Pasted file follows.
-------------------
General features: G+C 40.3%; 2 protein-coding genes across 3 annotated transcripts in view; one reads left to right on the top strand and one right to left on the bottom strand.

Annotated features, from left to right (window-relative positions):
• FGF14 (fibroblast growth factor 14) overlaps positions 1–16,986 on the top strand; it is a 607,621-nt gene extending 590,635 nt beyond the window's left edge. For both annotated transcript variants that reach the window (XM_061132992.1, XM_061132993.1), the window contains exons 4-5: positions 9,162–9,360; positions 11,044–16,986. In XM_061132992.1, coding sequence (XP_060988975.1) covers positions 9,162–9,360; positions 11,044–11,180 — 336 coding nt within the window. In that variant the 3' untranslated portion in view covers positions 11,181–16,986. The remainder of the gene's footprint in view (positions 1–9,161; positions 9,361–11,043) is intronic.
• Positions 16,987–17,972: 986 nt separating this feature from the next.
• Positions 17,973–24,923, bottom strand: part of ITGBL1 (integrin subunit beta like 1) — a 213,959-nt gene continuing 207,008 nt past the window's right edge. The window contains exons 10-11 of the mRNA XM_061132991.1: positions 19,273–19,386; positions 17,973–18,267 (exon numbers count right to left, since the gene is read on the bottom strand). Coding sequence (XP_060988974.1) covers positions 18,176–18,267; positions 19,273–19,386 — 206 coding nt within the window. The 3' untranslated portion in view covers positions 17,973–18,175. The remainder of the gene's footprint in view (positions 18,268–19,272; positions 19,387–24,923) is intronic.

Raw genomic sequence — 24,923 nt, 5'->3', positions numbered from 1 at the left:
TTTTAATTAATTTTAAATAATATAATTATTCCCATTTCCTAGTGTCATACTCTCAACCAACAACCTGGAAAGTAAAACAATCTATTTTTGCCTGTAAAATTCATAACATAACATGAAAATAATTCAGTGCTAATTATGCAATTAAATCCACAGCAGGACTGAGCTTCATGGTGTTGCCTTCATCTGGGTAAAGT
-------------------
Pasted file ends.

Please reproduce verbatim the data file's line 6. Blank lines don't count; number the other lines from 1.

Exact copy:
Raw genomic sequence — 24,923 nt, 5'->3', positions numbered from 1 at the left: